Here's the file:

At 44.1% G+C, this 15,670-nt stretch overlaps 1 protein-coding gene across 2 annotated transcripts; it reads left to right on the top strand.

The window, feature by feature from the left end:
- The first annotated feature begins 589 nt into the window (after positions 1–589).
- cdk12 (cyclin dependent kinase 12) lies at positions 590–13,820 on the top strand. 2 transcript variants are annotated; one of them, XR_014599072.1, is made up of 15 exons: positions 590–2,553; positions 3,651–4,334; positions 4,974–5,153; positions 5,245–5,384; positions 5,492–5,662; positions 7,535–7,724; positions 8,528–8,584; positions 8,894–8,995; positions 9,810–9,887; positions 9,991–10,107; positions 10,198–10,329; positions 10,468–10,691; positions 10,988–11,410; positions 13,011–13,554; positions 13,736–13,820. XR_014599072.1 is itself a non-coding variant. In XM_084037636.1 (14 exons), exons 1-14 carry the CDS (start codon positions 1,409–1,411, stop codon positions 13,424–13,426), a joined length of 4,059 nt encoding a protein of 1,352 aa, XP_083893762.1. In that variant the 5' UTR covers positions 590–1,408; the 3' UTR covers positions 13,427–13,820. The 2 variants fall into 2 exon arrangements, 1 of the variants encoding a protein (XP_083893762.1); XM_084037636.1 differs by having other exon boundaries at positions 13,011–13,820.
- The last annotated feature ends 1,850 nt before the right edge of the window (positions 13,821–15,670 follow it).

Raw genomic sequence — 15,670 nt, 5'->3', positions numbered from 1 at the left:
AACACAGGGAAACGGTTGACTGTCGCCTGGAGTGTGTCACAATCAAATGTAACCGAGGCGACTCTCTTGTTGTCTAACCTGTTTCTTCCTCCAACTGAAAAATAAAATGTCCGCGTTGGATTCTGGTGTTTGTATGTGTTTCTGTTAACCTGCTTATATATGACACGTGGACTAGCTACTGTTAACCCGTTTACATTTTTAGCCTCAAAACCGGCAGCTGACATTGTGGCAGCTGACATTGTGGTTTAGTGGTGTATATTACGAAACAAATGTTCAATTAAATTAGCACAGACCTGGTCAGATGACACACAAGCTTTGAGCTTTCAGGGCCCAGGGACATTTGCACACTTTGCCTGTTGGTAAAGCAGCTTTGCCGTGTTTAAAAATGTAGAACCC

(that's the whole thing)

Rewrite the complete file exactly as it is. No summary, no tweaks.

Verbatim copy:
At 44.1% G+C, this 15,670-nt stretch overlaps 1 protein-coding gene across 2 annotated transcripts; it reads left to right on the top strand.

The window, feature by feature from the left end:
- The first annotated feature begins 589 nt into the window (after positions 1–589).
- cdk12 (cyclin dependent kinase 12) lies at positions 590–13,820 on the top strand. 2 transcript variants are annotated; one of them, XR_014599072.1, is made up of 15 exons: positions 590–2,553; positions 3,651–4,334; positions 4,974–5,153; positions 5,245–5,384; positions 5,492–5,662; positions 7,535–7,724; positions 8,528–8,584; positions 8,894–8,995; positions 9,810–9,887; positions 9,991–10,107; positions 10,198–10,329; positions 10,468–10,691; positions 10,988–11,410; positions 13,011–13,554; positions 13,736–13,820. XR_014599072.1 is itself a non-coding variant. In XM_084037636.1 (14 exons), exons 1-14 carry the CDS (start codon positions 1,409–1,411, stop codon positions 13,424–13,426), a joined length of 4,059 nt encoding a protein of 1,352 aa, XP_083893762.1. In that variant the 5' UTR covers positions 590–1,408; the 3' UTR covers positions 13,427–13,820. The 2 variants fall into 2 exon arrangements, 1 of the variants encoding a protein (XP_083893762.1); XM_084037636.1 differs by having other exon boundaries at positions 13,011–13,820.
- The last annotated feature ends 1,850 nt before the right edge of the window (positions 13,821–15,670 follow it).

Raw genomic sequence — 15,670 nt, 5'->3', positions numbered from 1 at the left:
AACACAGGGAAACGGTTGACTGTCGCCTGGAGTGTGTCACAATCAAATGTAACCGAGGCGACTCTCTTGTTGTCTAACCTGTTTCTTCCTCCAACTGAAAAATAAAATGTCCGCGTTGGATTCTGGTGTTTGTATGTGTTTCTGTTAACCTGCTTATATATGACACGTGGACTAGCTACTGTTAACCCGTTTACATTTTTAGCCTCAAAACCGGCAGCTGACATTGTGGCAGCTGACATTGTGGTTTAGTGGTGTATATTACGAAACAAATGTTCAATTAAATTAGCACAGACCTGGTCAGATGACACACAAGCTTTGAGCTTTCAGGGCCCAGGGACATTTGCACACTTTGCCTGTTGGTAAAGCAGCTTTGCCGTGTTTAAAAATGTAGAACCC